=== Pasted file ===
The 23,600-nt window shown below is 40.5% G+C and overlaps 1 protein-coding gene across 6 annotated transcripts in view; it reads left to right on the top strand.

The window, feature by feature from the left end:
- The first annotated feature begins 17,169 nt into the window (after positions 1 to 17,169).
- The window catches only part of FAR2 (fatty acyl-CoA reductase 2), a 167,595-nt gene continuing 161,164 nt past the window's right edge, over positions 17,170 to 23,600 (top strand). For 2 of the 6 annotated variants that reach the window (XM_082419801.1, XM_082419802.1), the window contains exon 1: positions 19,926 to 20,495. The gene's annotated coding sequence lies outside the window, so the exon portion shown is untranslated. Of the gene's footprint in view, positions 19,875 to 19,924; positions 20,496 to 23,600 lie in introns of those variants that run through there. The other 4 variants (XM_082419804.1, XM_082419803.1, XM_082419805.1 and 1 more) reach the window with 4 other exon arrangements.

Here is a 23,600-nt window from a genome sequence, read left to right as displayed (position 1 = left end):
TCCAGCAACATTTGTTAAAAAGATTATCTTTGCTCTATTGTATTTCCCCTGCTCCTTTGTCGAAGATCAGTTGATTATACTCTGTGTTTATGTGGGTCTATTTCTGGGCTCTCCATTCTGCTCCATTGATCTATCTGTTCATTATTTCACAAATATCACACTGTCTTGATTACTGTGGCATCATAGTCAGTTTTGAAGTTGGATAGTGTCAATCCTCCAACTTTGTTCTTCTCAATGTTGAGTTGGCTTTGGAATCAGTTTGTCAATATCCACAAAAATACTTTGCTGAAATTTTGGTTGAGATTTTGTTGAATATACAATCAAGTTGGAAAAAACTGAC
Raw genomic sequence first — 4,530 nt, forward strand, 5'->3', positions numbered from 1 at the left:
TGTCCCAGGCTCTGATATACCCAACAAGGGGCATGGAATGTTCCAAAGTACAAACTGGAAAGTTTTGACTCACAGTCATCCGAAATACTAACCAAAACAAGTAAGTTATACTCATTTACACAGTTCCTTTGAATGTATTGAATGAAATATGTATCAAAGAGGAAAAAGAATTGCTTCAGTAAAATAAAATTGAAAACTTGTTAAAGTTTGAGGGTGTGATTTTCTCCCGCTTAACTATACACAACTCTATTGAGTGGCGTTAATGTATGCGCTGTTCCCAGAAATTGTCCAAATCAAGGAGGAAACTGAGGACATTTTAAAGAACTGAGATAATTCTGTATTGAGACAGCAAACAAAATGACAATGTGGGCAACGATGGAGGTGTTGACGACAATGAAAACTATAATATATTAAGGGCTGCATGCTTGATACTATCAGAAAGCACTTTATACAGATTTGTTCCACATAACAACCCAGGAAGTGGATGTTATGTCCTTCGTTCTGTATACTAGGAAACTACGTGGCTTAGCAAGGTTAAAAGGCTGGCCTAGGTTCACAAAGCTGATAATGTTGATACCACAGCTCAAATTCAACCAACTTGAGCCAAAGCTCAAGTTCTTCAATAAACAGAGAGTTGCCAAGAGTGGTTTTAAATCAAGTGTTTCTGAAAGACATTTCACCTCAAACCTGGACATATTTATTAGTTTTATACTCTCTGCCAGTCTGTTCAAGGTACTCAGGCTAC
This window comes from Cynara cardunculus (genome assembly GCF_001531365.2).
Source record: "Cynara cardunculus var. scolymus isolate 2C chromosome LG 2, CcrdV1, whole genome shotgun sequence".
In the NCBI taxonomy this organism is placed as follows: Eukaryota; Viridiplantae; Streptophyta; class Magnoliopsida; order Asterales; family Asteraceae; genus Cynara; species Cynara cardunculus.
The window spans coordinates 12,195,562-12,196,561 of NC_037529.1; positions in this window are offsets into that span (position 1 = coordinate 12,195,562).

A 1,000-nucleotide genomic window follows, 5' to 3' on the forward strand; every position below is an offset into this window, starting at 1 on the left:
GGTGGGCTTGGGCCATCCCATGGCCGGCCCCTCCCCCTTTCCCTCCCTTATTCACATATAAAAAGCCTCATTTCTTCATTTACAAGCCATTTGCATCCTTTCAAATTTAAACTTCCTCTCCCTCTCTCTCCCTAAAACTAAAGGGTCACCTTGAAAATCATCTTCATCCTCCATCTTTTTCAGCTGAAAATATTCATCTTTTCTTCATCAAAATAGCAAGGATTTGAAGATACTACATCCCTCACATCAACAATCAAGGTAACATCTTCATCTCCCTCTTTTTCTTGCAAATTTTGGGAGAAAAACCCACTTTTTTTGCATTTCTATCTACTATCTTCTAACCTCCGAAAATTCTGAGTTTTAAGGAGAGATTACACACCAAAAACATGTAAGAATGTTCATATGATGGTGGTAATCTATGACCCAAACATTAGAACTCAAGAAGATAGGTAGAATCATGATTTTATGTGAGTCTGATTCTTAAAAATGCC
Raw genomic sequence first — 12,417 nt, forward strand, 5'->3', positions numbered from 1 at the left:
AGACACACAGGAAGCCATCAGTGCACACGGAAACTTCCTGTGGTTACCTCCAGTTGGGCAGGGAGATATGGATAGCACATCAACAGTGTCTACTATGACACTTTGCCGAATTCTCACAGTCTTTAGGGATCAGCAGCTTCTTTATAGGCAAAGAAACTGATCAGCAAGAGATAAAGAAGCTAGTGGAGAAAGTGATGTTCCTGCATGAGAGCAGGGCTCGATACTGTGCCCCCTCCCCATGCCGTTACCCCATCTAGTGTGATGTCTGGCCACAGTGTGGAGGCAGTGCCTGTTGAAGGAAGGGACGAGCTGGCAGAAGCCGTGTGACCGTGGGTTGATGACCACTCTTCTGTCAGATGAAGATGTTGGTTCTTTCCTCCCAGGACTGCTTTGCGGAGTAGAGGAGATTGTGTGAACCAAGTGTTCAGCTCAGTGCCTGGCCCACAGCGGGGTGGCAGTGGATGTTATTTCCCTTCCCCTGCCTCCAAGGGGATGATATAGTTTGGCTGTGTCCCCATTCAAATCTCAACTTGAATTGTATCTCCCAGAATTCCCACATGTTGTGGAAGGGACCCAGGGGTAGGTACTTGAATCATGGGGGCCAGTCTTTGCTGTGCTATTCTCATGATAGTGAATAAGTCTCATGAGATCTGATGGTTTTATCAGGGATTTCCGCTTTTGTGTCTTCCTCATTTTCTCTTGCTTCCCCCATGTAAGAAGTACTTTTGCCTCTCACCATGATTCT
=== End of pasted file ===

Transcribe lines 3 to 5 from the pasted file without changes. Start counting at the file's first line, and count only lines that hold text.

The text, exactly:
- The first annotated feature begins 17,169 nt into the window (after positions 1 to 17,169).
- The window catches only part of FAR2 (fatty acyl-CoA reductase 2), a 167,595-nt gene continuing 161,164 nt past the window's right edge, over positions 17,170 to 23,600 (top strand). For 2 of the 6 annotated variants that reach the window (XM_082419801.1, XM_082419802.1), the window contains exon 1: positions 19,926 to 20,495. The gene's annotated coding sequence lies outside the window, so the exon portion shown is untranslated. Of the gene's footprint in view, positions 19,875 to 19,924; positions 20,496 to 23,600 lie in introns of those variants that run through there. The other 4 variants (XM_082419804.1, XM_082419803.1, XM_082419805.1 and 1 more) reach the window with 4 other exon arrangements.

Here is a 23,600-nt window from a genome sequence, read left to right as displayed (position 1 = left end):